In Taiz and Hodeidah, two of Yemen’s most densely-populated cities, the situation is steadily worsening. Due to the ongoing war and Saudi-led blockade, these cities are not receiving enough aid, including food and medical supplies. In Hodeidah, which is home to Yemen’s main port, war threatens to disrupt food access, as the port is the point of entry for almost 80 percent of the country’s food imports. Residents are now forced to starve to death, with little chance of escape.
Rajeh, a 39-year-old journalist and translator, has seen the impact of the war and famine first-hand. “My family is struggling like other families,” he admitted. “The war has affected everyone and every family in Yemen without exception. Everyone is suffering.”
Rajeh added that basic services in Yemen are collapsing, with many places having lacked food, water, medicine, electricity and security since April 2015. The country’s agricultural industry has also been heavily impacted by the war, as airstrikes that have targeted farms and wells have further compounded the nation’s suffering.
In regards to medicine, there are acute shortages of many pharmaceutical products, especially for those with chronic illnesses. The cost of medicine and other related products has increased dramatically. “Yemen’s health care system is collapsing,” Rajeh said.
“Less than 45 percent of the country’s hospitals are operational at the moment and are coping with huge challenges on top of which is a lack of medicine and other medical requirements and staff.” But despite warnings from relief agencies, Saudi Arabia and its allies, including the U.S., have continued to assist in the blockade and bombing of Yemen, with the U.S. providing arms. By blocking vital naval ports, Saudi Arabia is facilitating a famine that is unlike any other in recent memory.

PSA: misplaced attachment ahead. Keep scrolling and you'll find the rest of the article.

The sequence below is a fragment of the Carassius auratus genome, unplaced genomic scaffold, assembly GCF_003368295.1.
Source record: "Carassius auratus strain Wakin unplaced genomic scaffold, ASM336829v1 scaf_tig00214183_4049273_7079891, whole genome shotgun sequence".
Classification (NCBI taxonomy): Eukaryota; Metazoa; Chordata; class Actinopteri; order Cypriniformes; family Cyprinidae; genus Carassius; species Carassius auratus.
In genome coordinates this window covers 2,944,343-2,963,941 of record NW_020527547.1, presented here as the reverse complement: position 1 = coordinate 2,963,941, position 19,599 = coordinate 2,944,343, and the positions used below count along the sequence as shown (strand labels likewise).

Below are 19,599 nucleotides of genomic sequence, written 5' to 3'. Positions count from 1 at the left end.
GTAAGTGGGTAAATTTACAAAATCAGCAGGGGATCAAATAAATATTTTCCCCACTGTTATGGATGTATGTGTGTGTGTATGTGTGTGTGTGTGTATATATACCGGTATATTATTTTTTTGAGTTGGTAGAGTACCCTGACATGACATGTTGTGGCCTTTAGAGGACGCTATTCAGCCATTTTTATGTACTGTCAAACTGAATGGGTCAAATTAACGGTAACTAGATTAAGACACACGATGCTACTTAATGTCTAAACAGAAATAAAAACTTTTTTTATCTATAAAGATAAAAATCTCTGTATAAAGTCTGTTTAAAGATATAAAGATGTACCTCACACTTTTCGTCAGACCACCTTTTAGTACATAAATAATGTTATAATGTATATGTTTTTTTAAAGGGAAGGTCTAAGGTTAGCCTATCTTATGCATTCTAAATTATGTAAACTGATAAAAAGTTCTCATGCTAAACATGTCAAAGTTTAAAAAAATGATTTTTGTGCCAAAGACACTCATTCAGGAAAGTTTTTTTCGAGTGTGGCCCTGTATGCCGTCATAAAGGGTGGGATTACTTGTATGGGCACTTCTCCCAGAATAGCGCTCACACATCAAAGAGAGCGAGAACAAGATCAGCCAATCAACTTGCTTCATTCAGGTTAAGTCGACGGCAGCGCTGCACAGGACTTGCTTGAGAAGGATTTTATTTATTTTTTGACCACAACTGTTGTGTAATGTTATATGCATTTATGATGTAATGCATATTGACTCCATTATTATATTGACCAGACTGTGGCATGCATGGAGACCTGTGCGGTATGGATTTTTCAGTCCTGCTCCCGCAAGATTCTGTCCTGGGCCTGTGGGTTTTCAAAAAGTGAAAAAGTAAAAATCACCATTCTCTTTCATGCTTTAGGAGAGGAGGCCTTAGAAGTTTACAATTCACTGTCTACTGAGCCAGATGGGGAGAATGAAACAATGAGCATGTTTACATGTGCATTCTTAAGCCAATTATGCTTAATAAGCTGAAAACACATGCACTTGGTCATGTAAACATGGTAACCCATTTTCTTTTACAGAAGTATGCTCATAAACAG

Author and investigative journalist Gareth Porter argues that Saudi Arabia has been intentionally “choking off access to food and fuel for most of Yemen’s population” so as to increase pressure on the local resistance. Saudi Arabia’s tactics have included targeting emergency services, such as hospitals, and agricultural infrastructure that is already under pressure.
“The consequences of the blockade on the nutrition and health of the civilian population were bound to be devastating,” he writes. All the while, the previous U.S. administration was well aware of Saudi Arabia’s tactics and the current administration has renewed arms deals with the Kingdom. Despite Saudi Arabia’s flagrant human rights violations, they’ve managed to gain a 3-year seat at the United Nation’s Human Rights Council, giving the Kingdom a chance to influence the self-described “principle human rights body.”
The sinister mix of warfare and drought has led to fast-spreading crop destruction, which has produced long-term agricultural impacts, including food shortages and starvation. All of this has resulted in the deaths of countless people who, for much of the outside world, do not exist. But as Rajeh and others explained, the impact this has had on these people has been immediate and unmeasurable.
The consequences of arms dealing and global warfare in Somalia, Yemen and other oft-forgotten countries serves as a prescient warning – should this continue, as many aid organizations believe it will, the results will be far more catastrophic for those most in need.